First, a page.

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Sink Hole in Santa Monica Interrupts Water Service, Tangles Traffic

 

Convention and Visitors Bureau Santa Monica

Harding Larmore Kutcher & Kozal, LLP  law firm
Harding, Larmore
Kutcher & Kozal, LLP

By Lookout Staff

March 16, 2017 -- A sink hole on Colorado Avenue between 20th Street and Cloverfield Boulevard in Santa Monica cut off water to nearby customers and tangled traffic Wednesday following a water-main break the previous night, officials said.

The sink hole measured approximately five feet by five feet, although to fix the problem workers had to make it larger, said Constance Farrell, a City spokesperson.

The City said its top priority was to resume water service to customers in the vicinity, which it hoped to do before 6 p.m. Wednesday night.

Farrell said officials also hoped to re-open Colorado soon, even if only partially.

City Public Works crews started working on the site at 5 a.m., excavating the area and patching the pipe so water could begin reaching customers again, she said.

“Once excavated, it became clear that a Los Angeles County storm drain pipe was also damaged and in need of repair,” Farrell said. “The City is working with the County.”

The City is responsible for fixing the water main, she said, and Los Angeles County is responsible for the storm drain.

City officials said the problem was caused by the heavy downpour from a series of storms this winter -- the first significant rain in California since it headed into a severe five-year drought.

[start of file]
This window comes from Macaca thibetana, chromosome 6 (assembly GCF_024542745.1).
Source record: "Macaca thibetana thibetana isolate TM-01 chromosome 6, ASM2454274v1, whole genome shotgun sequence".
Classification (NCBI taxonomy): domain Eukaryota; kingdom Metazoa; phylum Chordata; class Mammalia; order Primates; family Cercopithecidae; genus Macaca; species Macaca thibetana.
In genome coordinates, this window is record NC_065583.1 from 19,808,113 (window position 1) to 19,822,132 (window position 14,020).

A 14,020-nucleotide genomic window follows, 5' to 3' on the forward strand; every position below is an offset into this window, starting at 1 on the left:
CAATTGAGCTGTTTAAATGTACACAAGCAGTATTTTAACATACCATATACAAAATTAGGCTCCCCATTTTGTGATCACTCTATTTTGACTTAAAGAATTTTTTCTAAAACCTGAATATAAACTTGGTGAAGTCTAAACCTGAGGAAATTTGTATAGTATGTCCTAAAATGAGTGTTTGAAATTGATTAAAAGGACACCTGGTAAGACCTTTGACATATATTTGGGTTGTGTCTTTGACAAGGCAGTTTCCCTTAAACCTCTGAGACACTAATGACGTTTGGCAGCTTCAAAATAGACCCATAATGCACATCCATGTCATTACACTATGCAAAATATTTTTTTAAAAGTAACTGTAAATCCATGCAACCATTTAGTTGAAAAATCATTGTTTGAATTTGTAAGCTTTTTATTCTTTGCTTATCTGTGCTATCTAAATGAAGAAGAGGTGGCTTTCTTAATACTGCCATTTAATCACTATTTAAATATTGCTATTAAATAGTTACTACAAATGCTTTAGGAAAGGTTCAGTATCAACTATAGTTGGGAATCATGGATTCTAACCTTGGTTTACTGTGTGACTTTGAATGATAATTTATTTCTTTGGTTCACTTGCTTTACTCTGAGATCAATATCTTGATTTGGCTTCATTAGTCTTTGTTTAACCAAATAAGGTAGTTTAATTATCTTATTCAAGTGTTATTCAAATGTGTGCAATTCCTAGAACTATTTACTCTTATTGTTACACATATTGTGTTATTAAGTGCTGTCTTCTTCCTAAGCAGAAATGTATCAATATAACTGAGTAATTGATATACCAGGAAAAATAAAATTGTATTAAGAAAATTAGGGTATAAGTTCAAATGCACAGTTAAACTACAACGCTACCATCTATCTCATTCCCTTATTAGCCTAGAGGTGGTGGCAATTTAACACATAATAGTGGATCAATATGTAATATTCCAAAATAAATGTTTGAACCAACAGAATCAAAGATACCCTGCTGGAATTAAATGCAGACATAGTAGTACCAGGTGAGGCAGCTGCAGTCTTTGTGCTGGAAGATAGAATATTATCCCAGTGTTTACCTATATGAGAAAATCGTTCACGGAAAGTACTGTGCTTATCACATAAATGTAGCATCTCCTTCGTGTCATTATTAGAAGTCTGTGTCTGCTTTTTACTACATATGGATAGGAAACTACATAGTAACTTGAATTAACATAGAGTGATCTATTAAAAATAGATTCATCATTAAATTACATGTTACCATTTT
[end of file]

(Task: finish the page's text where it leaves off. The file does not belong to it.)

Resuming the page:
In this case, Farrell said it’s likely either the storm drain pipe or the water main was damaged by the rains, causing erosion of the surrounding dirt and concrete fill.

“The erosion caused the street above to partially collapse, creating a small sink hole,” she said. “Crews had to excavate the area to get to the pipe in need of repair.”

The City asked drivers to consider alternate routes as the evening rush hours approached, and asked -- especially -- for them to be understanding.

“We know there are traffic impacts due to the street closure and we appreciate everyone’s patience as we complete this work to get water back on and the street reopened,” Farrell said.

Like other Southern California communities, Santa Monica’s infrastructure was not left with the significant damage that Northern California suffered in the recent series of storms.

The City, which runs its own water-supply system (supplemented with imported water), has 17,847 customers.


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